“Because I was six, my memories are vague, but I do remember him kissing his girlfriend Dixie, once giving his mother his check from driving a truck and playing guitar on the front porch,” Jo Lyn said.
In the summer of 1954, Presley recorded “That’s All Right” at Sun Records, and his life changed seemingly overnight when the song was played on local radio three days later.
Other than an appearance by Presley in his old neighborhood and a hospital visit to Gladys Presley after she had moved to Graceland, Jo Lyn and her family had little contact with their former neighbors after stardom struck.
The duplex they once shared with the Presleys on North Alabama Street was later razed to make room for St. Jude’s Hospital. Their collection of Elvis memorabilia, which included an autographed publicity still of Presley in a tuxedo that bore young Jo Lyn’s lip prints, were either stolen or lost during the family’s multiple moves.
However, Jo Lyn still treasures the time she spent near the King of Rock and Roll when he was simply “a really kind person with a good sense of humor and extremely tolerant of heathen children who would taunt him about kissing Dixie.”
Presley left a similar impression on Jasper resident and broadcaster Charlie Watts when the two met at the Mississippi-Alabama Fair and Dairy Show in Tupelo in September 1956.
Watts, who was covering the event for local radio station WTUP, interviewed Presley and his parents as thousands in the town celebrated the family’s return to the place of Presley’s birth.
One of the most memorable on-air comments of the day, however, belonged to actor Nick Adams.
Adams, a friend of Presley’s, had never been in the South before. To buy some time thinking of other questions, Watts asked Adams for his thoughts on the local food.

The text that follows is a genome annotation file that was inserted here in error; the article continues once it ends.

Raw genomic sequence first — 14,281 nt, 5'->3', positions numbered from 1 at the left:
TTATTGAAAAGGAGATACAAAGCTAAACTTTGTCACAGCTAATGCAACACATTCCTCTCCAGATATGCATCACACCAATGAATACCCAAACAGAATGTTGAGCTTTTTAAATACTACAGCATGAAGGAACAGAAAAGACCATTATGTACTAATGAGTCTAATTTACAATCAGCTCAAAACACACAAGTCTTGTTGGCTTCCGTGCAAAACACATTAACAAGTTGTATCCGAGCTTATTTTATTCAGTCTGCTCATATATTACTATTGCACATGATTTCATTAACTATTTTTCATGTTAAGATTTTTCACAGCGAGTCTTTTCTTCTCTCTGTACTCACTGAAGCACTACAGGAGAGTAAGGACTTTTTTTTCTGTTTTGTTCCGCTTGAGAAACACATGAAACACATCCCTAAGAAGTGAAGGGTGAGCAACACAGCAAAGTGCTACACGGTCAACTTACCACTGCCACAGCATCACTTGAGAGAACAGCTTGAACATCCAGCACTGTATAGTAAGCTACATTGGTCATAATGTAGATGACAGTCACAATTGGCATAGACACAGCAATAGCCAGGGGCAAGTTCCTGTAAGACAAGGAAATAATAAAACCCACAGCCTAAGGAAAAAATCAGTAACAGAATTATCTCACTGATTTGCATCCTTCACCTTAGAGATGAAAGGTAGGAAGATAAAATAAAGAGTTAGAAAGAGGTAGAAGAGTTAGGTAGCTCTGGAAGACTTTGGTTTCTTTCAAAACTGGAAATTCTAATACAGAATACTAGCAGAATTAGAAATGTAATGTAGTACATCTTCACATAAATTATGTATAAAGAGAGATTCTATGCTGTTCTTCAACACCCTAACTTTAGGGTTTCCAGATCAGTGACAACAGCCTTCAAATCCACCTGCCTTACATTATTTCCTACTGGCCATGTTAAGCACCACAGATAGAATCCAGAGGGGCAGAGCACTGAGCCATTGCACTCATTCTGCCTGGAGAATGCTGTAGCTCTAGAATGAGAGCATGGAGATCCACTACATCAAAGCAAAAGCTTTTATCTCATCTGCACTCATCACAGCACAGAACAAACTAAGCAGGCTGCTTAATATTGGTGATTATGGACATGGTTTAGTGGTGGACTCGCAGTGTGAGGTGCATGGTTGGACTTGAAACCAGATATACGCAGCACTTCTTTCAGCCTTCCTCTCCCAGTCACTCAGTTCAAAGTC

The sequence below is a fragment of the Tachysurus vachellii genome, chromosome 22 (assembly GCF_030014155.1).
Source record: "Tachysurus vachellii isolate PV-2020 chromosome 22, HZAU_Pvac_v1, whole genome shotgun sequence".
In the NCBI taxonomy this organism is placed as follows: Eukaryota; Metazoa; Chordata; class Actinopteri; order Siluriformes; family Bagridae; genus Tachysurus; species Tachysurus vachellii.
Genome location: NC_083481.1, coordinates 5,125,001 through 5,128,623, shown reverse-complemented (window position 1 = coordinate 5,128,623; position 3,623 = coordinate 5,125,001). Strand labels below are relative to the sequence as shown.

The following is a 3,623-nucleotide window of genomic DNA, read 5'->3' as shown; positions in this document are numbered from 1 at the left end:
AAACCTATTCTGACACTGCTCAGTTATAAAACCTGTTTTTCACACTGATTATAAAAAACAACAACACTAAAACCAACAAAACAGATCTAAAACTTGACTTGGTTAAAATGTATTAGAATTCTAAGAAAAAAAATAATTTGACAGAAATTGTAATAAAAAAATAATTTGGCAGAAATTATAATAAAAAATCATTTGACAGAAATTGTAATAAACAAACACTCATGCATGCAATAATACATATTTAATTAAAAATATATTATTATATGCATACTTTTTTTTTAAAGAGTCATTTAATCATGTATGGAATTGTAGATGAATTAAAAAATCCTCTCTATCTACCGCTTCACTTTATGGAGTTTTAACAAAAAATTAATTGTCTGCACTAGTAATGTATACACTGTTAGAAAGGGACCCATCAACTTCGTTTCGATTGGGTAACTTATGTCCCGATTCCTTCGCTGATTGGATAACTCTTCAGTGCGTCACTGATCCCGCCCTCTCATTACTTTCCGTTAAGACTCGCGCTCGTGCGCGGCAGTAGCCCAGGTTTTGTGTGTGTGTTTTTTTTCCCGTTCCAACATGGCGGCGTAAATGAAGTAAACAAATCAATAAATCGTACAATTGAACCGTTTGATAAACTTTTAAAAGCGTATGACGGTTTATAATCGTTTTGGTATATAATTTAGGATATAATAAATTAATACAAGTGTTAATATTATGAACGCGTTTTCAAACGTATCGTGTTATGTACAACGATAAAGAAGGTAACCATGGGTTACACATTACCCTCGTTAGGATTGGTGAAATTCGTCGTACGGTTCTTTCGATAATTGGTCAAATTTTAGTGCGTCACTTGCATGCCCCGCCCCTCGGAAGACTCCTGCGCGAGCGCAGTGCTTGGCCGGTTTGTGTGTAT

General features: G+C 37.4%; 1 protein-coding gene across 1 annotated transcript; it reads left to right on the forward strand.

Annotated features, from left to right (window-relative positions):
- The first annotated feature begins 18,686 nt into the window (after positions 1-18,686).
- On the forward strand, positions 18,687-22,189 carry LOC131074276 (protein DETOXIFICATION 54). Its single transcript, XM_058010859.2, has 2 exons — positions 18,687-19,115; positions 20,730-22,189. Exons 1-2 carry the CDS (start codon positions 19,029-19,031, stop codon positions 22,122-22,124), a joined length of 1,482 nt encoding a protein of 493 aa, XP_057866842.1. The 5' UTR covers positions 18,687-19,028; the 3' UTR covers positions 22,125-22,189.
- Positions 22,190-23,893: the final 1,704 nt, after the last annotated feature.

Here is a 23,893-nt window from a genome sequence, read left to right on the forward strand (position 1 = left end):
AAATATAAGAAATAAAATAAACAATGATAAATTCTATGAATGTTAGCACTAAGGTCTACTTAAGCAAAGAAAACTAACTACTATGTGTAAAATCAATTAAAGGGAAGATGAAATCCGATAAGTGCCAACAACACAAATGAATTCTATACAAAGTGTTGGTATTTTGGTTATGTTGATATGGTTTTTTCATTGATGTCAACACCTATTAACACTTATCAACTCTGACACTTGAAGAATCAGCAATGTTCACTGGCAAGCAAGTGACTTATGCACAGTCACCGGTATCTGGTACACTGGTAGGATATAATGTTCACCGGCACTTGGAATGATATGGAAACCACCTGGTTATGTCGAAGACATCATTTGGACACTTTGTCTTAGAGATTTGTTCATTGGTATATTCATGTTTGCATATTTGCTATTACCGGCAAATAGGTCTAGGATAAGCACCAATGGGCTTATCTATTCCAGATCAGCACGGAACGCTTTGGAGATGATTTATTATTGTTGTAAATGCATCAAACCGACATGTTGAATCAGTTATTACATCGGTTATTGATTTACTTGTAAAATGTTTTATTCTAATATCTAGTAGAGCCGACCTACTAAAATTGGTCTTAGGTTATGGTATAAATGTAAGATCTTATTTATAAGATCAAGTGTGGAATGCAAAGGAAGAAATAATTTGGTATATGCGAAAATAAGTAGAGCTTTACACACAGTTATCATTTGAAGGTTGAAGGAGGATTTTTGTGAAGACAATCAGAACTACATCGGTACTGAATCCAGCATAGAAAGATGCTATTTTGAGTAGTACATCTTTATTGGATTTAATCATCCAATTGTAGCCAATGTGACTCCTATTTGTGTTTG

“He said, ‘Oh, it’s great.’ Then he yelled, ‘Elvis, what’s those little round things your Mama makes for us?’ And Elvis said, ‘Okra!’” Watts said with a laugh.
Presley had last appeared at the fair when he was 10 years old. The reception he received was much different in 1956 — the year in which he released his debut album with RCA, made his first national TV appearances and made his big screen debut in “Love Me Tender.”
Watts recalled that the crowd was so anxious to get a piece of Presley that he was not able to attend a parade held in Tupelo that week in his honor.
At the fairgrounds, the people’s patience grew thinner in the summer heat as they waited for Presley to make his first of two appearances that day.
“Then the motorcycles came and a big limousine pulled up behind it. When the doors opened, the governor stepped out, and they booed him because they thought it was Elvis,” Watts said.
Watts added that unbeknownst to his fans, Presley was getting ready in a tent set up behind the stage.
He also took several minutes to reconnect with former schoolmates. Watts happened to be standing near a couple who were arguing about whether going in would be presumptious when Presley suddenly called them by name and ushered them in for a photo opportunity.
Presley was equally kind to a young girl from Tennessee who somehow managed to get past the numerous National Guardsmen, state troopers and other security surrounding the stage.
Watts was able to secure less than two minutes with Presley in between shows. The star politely answered questions about reuniting with old friends from Tupelo and his feature film “Love Me Tender,” which premiered two months later.
When Watts asked Presley about the unruly behavior of some of his fans, the star can be heard chuckling on the recording, which has been released several times in recent years.
“I really enjoy it. I think it’s real great that they care that much about you. I’ve had people ask me do I think it’s silly. I do not. I think it’s wonderful. I’m glad that they think enough of me,” Presley said.